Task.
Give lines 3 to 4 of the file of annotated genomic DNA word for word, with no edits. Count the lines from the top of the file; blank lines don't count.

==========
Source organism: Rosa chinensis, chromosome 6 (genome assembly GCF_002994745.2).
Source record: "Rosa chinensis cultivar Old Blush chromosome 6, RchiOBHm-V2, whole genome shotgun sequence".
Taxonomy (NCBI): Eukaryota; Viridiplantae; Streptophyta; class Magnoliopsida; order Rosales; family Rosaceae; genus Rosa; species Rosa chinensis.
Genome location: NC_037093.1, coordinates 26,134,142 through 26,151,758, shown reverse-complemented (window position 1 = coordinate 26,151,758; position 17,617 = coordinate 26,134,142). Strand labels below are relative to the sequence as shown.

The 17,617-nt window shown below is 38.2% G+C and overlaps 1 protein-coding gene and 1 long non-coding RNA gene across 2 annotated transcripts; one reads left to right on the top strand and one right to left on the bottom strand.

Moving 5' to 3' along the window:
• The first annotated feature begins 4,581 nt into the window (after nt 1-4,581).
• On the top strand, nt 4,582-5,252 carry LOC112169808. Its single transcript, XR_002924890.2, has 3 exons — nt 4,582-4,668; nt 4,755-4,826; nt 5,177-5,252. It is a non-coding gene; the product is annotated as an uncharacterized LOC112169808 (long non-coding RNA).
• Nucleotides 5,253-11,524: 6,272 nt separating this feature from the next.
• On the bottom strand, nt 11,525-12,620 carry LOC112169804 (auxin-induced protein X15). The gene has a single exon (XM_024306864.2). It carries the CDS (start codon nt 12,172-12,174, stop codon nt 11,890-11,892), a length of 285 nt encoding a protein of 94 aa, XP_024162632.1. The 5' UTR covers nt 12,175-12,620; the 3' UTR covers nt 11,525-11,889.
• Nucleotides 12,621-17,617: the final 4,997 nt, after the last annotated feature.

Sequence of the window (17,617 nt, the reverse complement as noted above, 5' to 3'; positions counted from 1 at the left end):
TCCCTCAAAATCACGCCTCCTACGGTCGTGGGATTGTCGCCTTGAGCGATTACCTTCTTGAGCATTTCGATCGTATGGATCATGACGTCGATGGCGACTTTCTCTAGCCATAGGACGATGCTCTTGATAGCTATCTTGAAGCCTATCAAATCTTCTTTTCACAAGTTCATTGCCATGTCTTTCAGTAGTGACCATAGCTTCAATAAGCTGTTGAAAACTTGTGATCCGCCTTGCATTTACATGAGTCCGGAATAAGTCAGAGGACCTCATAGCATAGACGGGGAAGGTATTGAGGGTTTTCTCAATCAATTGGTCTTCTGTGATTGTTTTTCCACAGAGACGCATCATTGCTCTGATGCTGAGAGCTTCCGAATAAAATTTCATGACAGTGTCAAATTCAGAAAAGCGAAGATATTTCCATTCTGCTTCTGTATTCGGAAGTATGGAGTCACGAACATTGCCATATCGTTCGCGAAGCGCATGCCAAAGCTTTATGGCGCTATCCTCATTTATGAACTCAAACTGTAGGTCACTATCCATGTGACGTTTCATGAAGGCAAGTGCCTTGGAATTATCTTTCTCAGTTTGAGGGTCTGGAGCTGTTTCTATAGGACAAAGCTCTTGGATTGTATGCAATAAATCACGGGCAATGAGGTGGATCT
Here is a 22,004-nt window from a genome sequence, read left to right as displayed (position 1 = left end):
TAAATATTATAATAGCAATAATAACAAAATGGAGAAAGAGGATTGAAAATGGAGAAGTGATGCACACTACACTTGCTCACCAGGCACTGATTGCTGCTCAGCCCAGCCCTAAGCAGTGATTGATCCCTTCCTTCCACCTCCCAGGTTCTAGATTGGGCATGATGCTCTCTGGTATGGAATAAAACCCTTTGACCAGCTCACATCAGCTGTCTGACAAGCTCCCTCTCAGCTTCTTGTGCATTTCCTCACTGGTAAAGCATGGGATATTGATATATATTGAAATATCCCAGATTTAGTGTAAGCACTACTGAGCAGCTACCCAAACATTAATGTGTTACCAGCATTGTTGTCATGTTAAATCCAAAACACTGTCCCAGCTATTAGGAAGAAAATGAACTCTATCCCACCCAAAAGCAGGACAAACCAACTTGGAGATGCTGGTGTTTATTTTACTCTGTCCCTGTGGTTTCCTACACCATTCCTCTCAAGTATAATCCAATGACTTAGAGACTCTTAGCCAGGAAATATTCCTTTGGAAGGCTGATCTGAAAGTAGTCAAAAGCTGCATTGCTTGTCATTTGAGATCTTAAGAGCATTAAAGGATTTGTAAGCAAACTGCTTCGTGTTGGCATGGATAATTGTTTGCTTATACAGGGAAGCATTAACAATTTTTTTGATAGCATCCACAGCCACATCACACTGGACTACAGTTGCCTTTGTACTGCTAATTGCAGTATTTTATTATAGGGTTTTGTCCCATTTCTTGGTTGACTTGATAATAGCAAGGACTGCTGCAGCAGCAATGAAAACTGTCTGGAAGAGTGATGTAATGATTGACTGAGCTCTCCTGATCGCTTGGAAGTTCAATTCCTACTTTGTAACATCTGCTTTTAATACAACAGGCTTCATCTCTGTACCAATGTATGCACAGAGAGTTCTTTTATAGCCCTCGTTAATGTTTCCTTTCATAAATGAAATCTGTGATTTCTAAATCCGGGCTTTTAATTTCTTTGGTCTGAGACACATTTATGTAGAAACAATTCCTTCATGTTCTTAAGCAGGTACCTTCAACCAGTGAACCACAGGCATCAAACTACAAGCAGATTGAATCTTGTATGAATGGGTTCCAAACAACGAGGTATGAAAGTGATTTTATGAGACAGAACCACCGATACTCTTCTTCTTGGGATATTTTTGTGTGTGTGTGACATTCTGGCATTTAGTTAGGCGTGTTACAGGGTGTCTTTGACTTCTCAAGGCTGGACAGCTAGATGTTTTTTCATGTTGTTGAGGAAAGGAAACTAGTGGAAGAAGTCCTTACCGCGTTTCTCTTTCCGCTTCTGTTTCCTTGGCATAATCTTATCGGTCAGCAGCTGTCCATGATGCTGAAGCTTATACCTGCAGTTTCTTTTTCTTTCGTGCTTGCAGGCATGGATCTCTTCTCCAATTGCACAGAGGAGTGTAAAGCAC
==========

Taxonomy (NCBI): Eukaryota; Viridiplantae; Streptophyta; class Magnoliopsida; order Rosales; family Rosaceae; genus Rosa; species Rosa chinensis.
Genome location: NC_037093.1, coordinates 26,134,142 through 26,151,758, shown reverse-complemented (window position 1 = coordinate 26,151,758; position 17,617 = coordinate 26,134,142). Strand labels below are relative to the sequence as shown.